I haven't read Anna Karenina, so I can't comment on what that book's introduction in several discussions in Chapter 5 might be about. Perhaps nothing at all beyond a reference to a prized Russian book; a shared reference amongst Russian emigres. But, later in the novel there are references to both Homer and Gogol, whose work I am somewhat familiar with. In The Odyssey, Odysseus, of course spends years at Sea trying to get back home. Yet another water reference in connection with Pnin, the "sea father" trying to get back home. Gogol's work was connected to the tradition of Russian and Ukrainian puppetry and folk theatre. In fact, some of the characters in his works were considered to be puppet-like creations for Gogol to pull the strings of. Think of the physical descriptions of Pnin. The large brown bald head, the wide, strong torso, tapering off into the embarrassingly thin legs and small feminine feet. Sounds almost like a puppet, right? Is this actually Nabokov's hint to us that really it's him pulling the strings all along? I mean, of course we know that Nabokov has written this book, but perhaps what he's saying is is that the narrator is his stand-in. His puppet. And Pnin is the stand-in/puppet for his colleague from Cornell.

RageAgainstTheAoki
02-15-2012, 09:36 PM
tl;dr, I know.

Sorry, I know that was a bit self-indulgent. But I think I had to write it all out to process it. Let me know if you think I'm completely off here.

Alchemy
02-16-2012, 09:27 AM
Could we have felt such empathy for Pnin had all of the prior chapters had such drama and sweep as chapter 5? Possibly, but by getting us so deeply involved in the seemingly minor details of Pnin's live at the college, we grew to know the man in such intimate detail -- as only a friend or colleague truly could.... Is Nabokov saying something about life here? About how you know the true essence of another person? Is it true the seemingly banal minutia of his everyday life? I don't know, but it worked for me.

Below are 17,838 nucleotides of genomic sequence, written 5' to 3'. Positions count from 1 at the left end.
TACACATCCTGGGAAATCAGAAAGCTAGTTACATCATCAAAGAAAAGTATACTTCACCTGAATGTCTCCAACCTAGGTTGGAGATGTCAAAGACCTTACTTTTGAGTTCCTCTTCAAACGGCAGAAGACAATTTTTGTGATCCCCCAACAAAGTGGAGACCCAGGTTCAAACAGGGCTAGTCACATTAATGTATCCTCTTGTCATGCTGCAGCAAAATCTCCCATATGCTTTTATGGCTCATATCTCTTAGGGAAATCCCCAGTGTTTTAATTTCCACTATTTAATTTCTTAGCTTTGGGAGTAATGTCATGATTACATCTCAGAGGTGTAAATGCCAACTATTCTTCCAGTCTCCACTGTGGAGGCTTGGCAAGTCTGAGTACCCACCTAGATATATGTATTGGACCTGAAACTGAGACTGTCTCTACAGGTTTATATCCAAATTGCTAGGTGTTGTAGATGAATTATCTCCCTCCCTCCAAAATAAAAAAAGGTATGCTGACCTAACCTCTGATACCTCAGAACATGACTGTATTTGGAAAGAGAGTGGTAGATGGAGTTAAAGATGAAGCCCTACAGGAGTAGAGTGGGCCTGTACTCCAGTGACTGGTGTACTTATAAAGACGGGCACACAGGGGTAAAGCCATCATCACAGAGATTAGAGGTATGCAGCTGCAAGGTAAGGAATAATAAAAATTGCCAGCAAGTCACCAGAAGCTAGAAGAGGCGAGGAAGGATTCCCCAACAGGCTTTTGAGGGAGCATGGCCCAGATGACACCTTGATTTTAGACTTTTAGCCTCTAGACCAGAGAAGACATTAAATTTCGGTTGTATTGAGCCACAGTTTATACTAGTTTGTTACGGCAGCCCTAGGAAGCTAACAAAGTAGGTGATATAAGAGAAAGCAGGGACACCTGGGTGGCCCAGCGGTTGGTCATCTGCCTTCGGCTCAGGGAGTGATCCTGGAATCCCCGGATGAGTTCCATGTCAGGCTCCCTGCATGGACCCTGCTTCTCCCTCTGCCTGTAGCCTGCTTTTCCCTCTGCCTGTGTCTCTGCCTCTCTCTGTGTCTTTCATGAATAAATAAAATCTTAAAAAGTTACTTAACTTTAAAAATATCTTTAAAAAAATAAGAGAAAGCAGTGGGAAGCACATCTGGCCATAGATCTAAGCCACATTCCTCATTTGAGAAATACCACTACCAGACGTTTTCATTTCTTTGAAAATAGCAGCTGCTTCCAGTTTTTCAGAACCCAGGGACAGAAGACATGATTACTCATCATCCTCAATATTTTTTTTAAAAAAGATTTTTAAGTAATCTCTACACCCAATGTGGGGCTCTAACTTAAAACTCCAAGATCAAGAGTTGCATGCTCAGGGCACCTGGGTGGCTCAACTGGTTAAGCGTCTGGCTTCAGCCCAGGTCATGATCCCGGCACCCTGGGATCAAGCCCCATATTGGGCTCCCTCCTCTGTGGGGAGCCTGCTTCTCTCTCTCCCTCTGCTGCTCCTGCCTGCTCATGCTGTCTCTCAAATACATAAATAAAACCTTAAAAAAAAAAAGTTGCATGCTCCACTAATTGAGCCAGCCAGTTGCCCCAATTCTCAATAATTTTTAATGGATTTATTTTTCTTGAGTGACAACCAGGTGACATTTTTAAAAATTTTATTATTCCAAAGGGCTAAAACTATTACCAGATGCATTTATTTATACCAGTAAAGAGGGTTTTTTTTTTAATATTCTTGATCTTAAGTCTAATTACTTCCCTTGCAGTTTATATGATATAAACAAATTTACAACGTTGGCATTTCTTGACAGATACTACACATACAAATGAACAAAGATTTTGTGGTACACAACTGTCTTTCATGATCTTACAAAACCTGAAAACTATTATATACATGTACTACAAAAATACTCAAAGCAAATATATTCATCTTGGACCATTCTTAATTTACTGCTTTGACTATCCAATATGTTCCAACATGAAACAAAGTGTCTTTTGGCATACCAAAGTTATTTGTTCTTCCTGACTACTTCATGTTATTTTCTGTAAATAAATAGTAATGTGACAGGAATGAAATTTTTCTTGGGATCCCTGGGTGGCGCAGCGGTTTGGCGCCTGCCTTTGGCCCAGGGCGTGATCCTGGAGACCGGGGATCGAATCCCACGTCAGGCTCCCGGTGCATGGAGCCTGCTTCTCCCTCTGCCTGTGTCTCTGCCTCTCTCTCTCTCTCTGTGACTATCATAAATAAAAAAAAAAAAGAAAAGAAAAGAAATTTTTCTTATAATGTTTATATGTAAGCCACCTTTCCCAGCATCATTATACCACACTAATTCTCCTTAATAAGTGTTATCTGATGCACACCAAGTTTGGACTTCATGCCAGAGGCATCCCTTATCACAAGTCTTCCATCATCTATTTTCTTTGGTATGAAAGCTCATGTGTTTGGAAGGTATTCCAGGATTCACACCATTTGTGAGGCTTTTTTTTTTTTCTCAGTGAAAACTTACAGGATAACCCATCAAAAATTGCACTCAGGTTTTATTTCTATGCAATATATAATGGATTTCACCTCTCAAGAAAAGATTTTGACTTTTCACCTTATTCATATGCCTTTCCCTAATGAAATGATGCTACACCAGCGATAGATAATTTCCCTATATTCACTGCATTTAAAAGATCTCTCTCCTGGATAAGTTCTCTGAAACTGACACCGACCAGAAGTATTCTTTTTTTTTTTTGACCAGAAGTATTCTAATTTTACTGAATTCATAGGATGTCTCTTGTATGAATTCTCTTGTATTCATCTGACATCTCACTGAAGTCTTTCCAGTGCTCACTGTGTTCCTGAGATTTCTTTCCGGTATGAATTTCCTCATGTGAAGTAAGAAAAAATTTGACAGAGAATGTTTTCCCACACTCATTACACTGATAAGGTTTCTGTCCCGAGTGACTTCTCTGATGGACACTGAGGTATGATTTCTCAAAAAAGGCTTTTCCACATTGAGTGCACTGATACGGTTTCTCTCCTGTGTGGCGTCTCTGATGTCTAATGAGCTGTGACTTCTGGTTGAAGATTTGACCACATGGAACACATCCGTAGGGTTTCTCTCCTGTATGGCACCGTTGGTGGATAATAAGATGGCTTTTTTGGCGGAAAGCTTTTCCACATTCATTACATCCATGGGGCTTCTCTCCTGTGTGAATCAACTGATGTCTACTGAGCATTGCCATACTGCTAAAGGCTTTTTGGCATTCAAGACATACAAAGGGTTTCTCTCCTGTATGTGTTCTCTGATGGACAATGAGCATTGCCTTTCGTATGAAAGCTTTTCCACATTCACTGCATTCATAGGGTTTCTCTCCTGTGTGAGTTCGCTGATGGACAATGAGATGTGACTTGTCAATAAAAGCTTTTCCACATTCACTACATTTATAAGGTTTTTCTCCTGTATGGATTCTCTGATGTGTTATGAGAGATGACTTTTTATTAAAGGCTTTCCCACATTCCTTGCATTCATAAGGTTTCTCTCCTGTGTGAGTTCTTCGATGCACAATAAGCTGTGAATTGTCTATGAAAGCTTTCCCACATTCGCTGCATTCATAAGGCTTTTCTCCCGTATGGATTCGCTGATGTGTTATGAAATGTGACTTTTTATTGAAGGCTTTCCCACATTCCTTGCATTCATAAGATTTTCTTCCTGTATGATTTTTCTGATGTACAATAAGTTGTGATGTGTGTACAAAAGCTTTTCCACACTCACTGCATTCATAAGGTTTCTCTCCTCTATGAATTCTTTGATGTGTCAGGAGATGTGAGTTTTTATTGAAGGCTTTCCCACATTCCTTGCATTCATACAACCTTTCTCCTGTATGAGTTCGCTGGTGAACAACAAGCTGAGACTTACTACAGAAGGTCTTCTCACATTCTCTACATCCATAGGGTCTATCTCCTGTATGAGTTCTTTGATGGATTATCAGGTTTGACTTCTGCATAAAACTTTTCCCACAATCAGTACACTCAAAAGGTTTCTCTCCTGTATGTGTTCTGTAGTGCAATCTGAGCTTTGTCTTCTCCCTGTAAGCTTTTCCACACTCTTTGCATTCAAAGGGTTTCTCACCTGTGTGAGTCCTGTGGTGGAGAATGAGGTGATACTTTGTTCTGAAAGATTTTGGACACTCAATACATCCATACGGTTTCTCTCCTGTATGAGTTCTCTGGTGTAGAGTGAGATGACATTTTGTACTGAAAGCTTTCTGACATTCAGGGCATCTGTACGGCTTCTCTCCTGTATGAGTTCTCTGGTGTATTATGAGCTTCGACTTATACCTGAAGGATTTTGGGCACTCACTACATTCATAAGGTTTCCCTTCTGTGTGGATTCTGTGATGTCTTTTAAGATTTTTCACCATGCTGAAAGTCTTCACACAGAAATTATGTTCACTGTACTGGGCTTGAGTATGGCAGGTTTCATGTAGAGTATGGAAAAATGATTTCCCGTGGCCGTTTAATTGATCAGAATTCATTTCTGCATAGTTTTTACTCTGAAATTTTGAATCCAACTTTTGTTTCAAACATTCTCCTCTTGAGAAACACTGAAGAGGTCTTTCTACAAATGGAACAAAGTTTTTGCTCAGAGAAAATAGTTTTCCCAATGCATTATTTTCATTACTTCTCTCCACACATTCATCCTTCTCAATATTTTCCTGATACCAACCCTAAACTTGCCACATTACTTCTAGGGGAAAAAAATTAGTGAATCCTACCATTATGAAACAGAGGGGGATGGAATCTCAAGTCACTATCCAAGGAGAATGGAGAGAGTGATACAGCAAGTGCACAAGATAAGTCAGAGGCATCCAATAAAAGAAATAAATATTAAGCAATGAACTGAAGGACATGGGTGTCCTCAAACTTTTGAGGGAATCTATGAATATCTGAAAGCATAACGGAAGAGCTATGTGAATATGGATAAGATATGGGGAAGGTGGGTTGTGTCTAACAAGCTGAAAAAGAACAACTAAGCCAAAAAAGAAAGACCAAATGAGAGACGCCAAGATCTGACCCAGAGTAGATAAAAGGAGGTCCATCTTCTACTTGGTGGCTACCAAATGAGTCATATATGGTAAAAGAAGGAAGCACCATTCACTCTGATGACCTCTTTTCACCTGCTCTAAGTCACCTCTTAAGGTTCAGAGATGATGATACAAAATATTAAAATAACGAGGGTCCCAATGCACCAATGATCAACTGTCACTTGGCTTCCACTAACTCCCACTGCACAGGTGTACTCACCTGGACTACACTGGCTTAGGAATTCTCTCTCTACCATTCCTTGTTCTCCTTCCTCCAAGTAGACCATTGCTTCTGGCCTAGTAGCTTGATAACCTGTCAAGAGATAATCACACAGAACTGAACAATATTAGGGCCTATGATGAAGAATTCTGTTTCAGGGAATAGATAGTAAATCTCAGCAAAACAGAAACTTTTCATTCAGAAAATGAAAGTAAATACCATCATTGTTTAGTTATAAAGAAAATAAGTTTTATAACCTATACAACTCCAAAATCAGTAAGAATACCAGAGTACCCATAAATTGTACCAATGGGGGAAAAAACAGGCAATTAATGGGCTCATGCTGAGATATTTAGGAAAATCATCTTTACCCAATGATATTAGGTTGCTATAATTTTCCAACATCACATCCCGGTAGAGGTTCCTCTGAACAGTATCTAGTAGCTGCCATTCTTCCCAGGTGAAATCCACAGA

I think you bring up an interesting question: Could those later chapters (maybe 5 and 6) work as a stand-alone short story (or novella, however long it adds up)?

I think we get a lot of Pnin's character in those two chapters, alone. The way Pnin gets lost on the road somewhat mirrors his incident with the train, minus some further details on his little neuroses. I think they might be a successful story, actually, which then brings up the question: What are the other chapters doing? I think you're right about the depiction of a person's "true essence," which probably has a lot to do with the "seemingly banal minutia." I also think the chapters work a lot in regards to language, which is constantly being brought up - Chapter 1 introduces us to Pnin's English; Chapter 2 seemed to go into the Russian language, and Chapter 3 touched on the Russian language's pronunciation, syntax, and morphemes; and Chapter 4 was one of the strangest chapters, because it was so much about Liza and Victor, but whenever we are close to Pnin, we see him deep in language (he speaks to Victor in Russian, French, and English, seeming to test his language as soon as he sees him).

Then we come to these favorite chapters, at which point many ideas of language have been established, and perhaps we now focus on a message about Pnin's life - or a language's life. It seems to me, that although I think chapter 5 and 6 are successful on their own, they lack something that I believe is a central focus in the novel - language... Well, they don't lack ideas of language, but the intricacies of Pnin's language (it's life). We get to see it dying (more-so in chapter 6, I think; chapter 5, although beautiful, mystified me a little - what was it trying to say?). Chapter 6 seems to ask about the necessity of Pnin's language. Can they find a place for it in the university? Does anybody want it at the university? You have Hagen, in a way, trying to preserve Pnin; and then you have Blorenge, who sees this dead language. I think Nabokov is saying something about life, but also the life of a language.


Well, early in the novel, the narrator refers to himself as Pnin's physician. Curious, because, I don't recall any other reference to him being physician; especially not Pnin's personal physician either back in Europe or in the US.